Kosovo Polls Seen as Key Test for EU Ambitions Close

Kosovo's snap parliamentary election passed off peacefully on Sunday with Serbs in its restive northern region taking part for the first time in a possible boost for the country's EU hopes. 

Prime Minister Hashim Thaci, an ex-guerilla chief who has dominated politics since the country declared independence in 2008, is seeking re-election but faces a potential backlash in Europe's poorest country over high unemployment and rampant corruption.

A few polling stations remained open past the 1700 GMT closing time to allow late-comers to cast their ballot, but turnout was low at 42 percent.

Preliminary results were not expected until Monday, but the country's political class will be mostly pleased that polling in the northern Serb region passed off smoothly.

It was the first time voters in the region had taken part in a general election, following a historic EU-brokered accord between Kosovo and Serbia last year in which Belgrade agreed to recognize Pristina's authority over the entire Kosovan territory.

Although Serbia still rejects Kosovo's full independence, it had encouraged Kosovan Serbs to take part in the vote in order to strengthen its own EU entry talks.

Many of Kosovo's Serbs, who number around 120,000 in the country of 1.8 million, have reacted angrily to the agreement. Gangs of armed men trashed polling stations in the northern enclave during local elections last November. This time, there was no violence, although there appeared to be reluctance to take part in the polls.

The 46-year-old Thaci is seeking his third term as prime minister but has faced mounting criticism from voters angry about a sluggish economy and high unemployment.

"Thaci's victory has never been more uncertain," said political analyst Behlul Beqaj, although he added that a low turnout would work in Thaci's favor.

"Our state is a new European country with huge developing opportunities that we will use in the interest of the people," Thaci said after casting his ballot in downtown Pristina, accompanied by his wife.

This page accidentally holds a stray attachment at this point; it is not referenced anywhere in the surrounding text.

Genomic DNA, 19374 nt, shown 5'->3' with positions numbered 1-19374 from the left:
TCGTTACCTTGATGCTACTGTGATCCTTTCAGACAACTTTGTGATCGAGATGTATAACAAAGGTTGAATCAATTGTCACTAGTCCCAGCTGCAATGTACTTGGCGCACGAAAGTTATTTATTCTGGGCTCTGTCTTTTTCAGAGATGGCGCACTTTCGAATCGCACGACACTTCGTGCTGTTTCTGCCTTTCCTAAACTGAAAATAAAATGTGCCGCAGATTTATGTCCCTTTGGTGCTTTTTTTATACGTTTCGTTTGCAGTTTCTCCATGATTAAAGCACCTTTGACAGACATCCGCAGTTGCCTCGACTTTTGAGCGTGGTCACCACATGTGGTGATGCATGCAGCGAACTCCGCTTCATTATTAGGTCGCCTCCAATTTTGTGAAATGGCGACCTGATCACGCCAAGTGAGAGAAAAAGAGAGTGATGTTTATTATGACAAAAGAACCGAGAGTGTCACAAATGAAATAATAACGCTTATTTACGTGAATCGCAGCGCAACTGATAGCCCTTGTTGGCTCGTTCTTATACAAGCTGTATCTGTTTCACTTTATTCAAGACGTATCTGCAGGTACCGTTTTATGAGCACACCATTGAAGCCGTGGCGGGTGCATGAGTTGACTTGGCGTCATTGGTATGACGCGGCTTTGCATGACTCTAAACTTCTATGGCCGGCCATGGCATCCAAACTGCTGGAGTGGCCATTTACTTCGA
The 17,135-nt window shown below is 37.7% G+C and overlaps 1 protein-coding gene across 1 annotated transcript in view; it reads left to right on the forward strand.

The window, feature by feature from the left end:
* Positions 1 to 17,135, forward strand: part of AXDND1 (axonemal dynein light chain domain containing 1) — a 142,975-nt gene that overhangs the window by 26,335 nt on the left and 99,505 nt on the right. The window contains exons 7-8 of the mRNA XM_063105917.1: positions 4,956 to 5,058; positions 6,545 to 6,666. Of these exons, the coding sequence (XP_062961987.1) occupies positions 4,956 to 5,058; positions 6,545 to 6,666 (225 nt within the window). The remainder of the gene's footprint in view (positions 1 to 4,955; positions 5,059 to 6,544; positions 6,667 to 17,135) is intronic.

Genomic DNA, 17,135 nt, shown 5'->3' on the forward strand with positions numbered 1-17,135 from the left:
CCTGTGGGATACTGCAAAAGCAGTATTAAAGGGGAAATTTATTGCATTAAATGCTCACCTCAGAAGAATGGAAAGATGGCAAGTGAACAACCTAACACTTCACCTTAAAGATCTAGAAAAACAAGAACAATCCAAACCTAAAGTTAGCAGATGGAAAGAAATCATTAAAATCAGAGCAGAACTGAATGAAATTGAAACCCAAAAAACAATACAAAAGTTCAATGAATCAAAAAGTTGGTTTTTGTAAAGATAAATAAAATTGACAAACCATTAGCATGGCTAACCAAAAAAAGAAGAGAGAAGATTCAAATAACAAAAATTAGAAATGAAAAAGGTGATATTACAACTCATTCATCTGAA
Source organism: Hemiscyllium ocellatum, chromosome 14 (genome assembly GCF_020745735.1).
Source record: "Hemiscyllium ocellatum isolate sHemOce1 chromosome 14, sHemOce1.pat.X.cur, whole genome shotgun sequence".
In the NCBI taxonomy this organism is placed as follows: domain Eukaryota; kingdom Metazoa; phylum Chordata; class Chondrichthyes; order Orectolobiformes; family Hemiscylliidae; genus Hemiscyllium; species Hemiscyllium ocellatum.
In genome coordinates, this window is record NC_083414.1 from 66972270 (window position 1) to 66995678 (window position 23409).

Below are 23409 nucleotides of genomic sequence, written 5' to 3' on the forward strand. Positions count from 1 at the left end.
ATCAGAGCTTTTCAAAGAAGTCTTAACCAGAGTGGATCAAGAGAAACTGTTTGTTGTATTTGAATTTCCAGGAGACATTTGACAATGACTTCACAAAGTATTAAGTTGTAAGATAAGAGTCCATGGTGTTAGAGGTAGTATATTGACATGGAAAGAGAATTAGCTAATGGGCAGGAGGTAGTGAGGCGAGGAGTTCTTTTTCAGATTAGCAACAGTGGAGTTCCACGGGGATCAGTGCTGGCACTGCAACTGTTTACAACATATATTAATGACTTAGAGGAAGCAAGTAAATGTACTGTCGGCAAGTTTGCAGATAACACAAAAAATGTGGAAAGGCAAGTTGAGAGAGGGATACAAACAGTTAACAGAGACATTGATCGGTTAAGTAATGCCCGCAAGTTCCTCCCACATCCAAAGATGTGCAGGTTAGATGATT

Thaci's popularity soared when the former army commander declared the break from Serbia six years ago, but analysts say the sheen has started to fade. 

"He has been weakened politically by his failure to address the main challenges in our society," said political analyst Nexhmedin Spahiu.

Landlocked Kosovo has one of the lowest living standards in Europe, with average monthly wages of 350 euros ($480), nearly half the population living in poverty and some 12 percent in extreme poverty.

Unemployment is stuck at 35 percent, rising to 55 percent among the young, according to the Kosovo Statistics Bureau.

At one Pristina polling station, a dozen people queued up to vote as soon as booths opened.

"We had high expectations from independence, but little came true," a 49-year-old driver told Agence France Presse after casting his ballot.

Thaci's Democratic Party of Kosovo (PDK) had just 32 MPs in the outgoing parliament and had been ruling with support from a small Albanian party and parties of minority groups including Serbs, Bosniaks and Turks.

Observers expect a tight race between Thaci's center-left PDK and the center-right Democratic League of Kosovo (LDK) led by former Pristina mayor Isa Mustafa.

Serbs in the north seemed reluctant to take part in the polls, despite the urging from Belgrade.

"Participation... and support for Serb representatives at this election is the civic and patriotic duty of every Serb citizen in Kosovo," the Serbian government said in a statement on Thursday.

But in the flashpoint northern town of Mitrovica as in other Serb-dominated towns in the north, few people showed up to cast their ballots, according to an AFP journalist at the scene.

Ever since Belgrade struck its deal with Pristina and began the process of handing control of this enclave over to Kosovo, locals have lost faith that Serbia will look after their interests.

Dragan Maksimovic, a 38-year old lawyer, decided not to vote.

"I do not like the way officials in Belgrade are treating us, trying to convince us that they know what is best for us," he told AFP.

"It means nothing to have Serb MPs in the Kosovo parliament as they only look to Belgrade and don't care about our problems."

Source: Agence France Presse

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